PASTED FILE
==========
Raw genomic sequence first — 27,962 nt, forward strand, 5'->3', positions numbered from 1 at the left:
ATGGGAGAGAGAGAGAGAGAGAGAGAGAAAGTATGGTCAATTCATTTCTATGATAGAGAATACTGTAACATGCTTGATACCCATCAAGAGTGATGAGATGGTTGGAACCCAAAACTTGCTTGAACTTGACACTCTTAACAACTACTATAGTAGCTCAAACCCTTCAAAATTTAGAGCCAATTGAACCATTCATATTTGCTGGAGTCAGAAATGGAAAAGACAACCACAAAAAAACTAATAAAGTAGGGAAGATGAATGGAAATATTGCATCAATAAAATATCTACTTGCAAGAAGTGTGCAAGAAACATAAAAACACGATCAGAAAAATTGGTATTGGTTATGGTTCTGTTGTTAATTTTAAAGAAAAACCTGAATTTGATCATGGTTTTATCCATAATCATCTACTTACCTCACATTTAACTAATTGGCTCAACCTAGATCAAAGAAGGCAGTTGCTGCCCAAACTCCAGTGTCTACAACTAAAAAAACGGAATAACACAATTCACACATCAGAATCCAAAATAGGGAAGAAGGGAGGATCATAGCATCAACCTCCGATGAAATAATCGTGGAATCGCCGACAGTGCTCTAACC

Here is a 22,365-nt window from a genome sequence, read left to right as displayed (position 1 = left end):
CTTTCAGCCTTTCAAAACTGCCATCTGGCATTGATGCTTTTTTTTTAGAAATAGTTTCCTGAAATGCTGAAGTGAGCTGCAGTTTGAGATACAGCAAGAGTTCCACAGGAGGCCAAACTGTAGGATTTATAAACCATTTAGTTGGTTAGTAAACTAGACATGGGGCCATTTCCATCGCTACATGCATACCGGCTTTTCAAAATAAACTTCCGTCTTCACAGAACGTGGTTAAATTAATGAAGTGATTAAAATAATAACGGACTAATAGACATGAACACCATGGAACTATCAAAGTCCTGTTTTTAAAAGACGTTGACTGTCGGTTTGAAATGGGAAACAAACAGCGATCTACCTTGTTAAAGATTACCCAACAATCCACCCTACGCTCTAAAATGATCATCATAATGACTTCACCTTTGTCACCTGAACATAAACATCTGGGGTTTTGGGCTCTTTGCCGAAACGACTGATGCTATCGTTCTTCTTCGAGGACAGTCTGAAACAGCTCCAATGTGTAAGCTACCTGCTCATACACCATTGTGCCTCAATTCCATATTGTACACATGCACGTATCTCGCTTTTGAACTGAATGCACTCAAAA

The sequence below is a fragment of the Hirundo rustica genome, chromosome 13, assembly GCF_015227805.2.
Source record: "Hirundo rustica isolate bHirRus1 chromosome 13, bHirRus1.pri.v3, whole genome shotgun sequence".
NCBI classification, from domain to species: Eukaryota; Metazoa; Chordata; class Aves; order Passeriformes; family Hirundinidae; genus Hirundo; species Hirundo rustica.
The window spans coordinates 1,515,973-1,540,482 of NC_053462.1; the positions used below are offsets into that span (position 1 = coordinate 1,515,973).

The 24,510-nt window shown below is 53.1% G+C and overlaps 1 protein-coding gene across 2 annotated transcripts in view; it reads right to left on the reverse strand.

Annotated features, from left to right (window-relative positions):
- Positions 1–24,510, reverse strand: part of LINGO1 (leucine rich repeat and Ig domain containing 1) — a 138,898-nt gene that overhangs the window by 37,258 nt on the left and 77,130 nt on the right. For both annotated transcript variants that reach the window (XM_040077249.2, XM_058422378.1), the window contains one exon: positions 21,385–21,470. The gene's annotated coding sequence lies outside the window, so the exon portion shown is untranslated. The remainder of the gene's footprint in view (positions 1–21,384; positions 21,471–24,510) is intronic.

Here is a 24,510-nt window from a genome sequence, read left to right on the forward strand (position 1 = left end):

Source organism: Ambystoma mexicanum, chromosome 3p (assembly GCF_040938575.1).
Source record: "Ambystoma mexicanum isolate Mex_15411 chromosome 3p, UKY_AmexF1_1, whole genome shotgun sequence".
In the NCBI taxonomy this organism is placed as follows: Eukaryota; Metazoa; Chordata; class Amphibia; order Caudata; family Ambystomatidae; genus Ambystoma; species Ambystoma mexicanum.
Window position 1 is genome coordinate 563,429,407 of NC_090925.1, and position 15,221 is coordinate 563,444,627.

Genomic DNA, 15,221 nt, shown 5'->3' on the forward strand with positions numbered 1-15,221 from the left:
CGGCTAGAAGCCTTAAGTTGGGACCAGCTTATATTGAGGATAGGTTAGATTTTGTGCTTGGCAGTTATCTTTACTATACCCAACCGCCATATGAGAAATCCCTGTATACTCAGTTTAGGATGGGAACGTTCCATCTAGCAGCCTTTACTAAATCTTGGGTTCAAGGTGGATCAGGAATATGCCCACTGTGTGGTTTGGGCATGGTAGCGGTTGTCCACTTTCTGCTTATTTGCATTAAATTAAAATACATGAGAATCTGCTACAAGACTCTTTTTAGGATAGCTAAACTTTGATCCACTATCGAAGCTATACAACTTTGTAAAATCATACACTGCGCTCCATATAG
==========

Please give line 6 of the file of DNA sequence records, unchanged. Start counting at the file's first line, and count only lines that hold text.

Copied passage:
Source record: "Hirundo rustica isolate bHirRus1 chromosome 13, bHirRus1.pri.v3, whole genome shotgun sequence".